Surviving cancer: treatment and tipsIt takes patience to fight breast cancer. Though the cure rate is close to 80 percent, the fight against the disease can take longer than some other cancers. Thus, breast cancer patients need to be extra vigilant for any recurrence.
As October is breast cancer awareness month, Professor Yang Jeong-hyeon of the Samsung Medical Center has offered some tips about the long struggle against breast cancer.
One characteristic of breast cancer is that it takes a long time to be free of the disease. In South Korea, according to the health ministry, absence of recurrence for five years after treatment is considered a complete cure for most other cancers, but the duration is 10 years for breast cancer.
The rate of survival for breast cancer is 84 percent, but the 10-year survival rate rate drops to 77 percent. Thus, continued monitoring is necessary for at least 10 years following surgery. Continued monitoring halves the rate of recurrence, and reduces the likelihood of death from a recurrence to one third.
The rate of recurrence after surgery is 15 percent for first stage patients, 20 percent to 25 percent for second stage patients and 60 percent for third stage patients. The recurrence rate is highest within the first two to three years after treatment.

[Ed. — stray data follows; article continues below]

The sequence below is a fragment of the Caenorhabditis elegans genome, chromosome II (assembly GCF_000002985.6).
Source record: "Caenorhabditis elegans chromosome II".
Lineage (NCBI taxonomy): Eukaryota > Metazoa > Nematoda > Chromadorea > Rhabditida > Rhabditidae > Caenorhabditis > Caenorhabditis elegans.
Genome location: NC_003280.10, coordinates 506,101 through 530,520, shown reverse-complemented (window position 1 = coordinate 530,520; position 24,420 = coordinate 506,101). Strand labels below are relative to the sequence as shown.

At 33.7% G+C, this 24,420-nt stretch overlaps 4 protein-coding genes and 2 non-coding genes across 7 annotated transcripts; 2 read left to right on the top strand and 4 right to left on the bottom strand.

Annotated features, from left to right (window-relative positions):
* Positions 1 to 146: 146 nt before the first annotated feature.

The first step to preventing a recurrence is to undergo therapy before and after surgery.
Chemotherapy can take place before surgery to reduce the size of the tumor and possibly remove the need for surgery. Chemotherapy, radiation therapy and hormone therapy are also given after surgery ― either a lumpectomy to remove the tumor and a small lump of tissue around it or a partial or total mastectomy ― to try to kill any cancer cells that remain.
To further prevent any recurrence of the cancer, exercise and diet programs are prescribed; nutritional plans call for diet changes such as avoiding animal fat consumption.
Breast cancer patients in Korea are relatively young compared to the U.S. Women in their 40s account for 41 percent of breast cancer patients in Korea. Therefore, even young Korean women should be aware of and watchful for the disease, as early diagnosis and treatment is vitally important.
by Hwang Se-hee
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